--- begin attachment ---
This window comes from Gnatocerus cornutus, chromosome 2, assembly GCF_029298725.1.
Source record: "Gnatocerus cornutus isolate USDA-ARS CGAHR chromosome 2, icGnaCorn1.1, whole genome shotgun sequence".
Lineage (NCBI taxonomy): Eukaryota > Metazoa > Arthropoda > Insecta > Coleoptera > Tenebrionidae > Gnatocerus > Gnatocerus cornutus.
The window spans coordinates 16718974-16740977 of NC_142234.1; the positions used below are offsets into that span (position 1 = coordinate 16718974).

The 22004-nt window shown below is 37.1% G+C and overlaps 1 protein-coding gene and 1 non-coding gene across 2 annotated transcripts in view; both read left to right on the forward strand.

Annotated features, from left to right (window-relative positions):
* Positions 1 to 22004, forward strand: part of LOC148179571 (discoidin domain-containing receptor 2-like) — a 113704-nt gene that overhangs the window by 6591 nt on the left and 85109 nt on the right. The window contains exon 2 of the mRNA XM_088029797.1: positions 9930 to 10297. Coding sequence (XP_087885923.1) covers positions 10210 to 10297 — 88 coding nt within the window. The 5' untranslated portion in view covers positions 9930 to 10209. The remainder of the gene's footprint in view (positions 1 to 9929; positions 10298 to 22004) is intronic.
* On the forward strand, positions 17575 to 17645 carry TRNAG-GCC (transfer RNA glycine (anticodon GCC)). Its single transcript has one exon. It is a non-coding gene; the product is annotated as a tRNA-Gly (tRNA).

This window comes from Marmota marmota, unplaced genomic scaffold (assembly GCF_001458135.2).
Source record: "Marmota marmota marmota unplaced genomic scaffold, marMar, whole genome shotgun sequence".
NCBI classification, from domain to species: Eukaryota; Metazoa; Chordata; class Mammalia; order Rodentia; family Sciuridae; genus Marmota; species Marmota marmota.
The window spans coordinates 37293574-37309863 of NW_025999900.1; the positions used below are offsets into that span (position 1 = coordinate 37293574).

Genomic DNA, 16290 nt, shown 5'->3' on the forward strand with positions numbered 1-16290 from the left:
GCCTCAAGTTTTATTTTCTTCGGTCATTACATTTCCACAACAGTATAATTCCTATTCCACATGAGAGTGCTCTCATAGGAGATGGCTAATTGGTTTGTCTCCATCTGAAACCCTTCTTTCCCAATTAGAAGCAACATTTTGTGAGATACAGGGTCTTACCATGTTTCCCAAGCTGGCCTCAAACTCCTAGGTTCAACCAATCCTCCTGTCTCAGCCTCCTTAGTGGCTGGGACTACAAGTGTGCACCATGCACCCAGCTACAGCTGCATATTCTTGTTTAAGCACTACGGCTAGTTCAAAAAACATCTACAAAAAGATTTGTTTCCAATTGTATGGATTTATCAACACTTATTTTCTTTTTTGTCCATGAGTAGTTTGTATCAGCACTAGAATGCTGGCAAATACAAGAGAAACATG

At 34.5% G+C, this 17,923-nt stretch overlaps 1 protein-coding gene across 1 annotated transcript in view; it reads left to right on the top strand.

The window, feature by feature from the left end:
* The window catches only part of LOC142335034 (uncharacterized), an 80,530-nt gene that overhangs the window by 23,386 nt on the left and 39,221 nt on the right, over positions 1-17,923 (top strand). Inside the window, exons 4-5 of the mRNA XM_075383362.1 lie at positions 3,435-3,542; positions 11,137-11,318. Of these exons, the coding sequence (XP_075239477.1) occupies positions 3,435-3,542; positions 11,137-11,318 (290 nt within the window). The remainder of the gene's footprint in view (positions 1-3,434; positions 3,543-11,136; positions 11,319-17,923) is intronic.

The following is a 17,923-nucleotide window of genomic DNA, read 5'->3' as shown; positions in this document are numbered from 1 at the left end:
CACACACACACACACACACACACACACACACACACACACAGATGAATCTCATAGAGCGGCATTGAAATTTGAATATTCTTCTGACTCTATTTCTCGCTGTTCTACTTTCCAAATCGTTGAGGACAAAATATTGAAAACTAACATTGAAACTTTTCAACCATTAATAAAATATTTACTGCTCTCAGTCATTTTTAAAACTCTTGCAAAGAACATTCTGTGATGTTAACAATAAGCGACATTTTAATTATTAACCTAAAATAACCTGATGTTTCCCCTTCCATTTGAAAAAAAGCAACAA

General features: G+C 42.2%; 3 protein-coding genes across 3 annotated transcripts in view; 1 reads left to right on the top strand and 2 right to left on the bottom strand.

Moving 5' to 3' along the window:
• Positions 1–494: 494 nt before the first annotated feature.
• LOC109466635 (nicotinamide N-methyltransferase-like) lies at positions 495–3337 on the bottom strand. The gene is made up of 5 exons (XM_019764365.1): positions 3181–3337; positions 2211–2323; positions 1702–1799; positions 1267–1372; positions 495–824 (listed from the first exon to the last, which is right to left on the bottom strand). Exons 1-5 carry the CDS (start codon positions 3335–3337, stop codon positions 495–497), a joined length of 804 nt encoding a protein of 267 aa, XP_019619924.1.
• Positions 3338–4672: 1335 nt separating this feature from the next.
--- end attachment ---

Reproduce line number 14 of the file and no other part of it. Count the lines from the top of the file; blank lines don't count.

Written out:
GCCTCAAGTTTTATTTTCTTCGGTCATTACATTTCCACAACAGTATAATTCCTATTCCACATGAGAGTGCTCTCATAGGAGATGGCTAATTGGTTTGTCTCCATCTGAAACCCTTCTTTCCCAATTAGAAGCAACATTTTGTGAGATACAGGGTCTTACCATGTTTCCCAAGCTGGCCTCAAACTCCTAGGTTCAACCAATCCTCCTGTCTCAGCCTCCTTAGTGGCTGGGACTACAAGTGTGCACCATGCACCCAGCTACAGCTGCATATTCTTGTTTAAGCACTACGGCTAGTTCAAAAAACATCTACAAAAAGATTTGTTTCCAATTGTATGGATTTATCAACACTTATTTTCTTTTTTGTCCATGAGTAGTTTGTATCAGCACTAGAATGCTGGCAAATACAAGAGAAACATG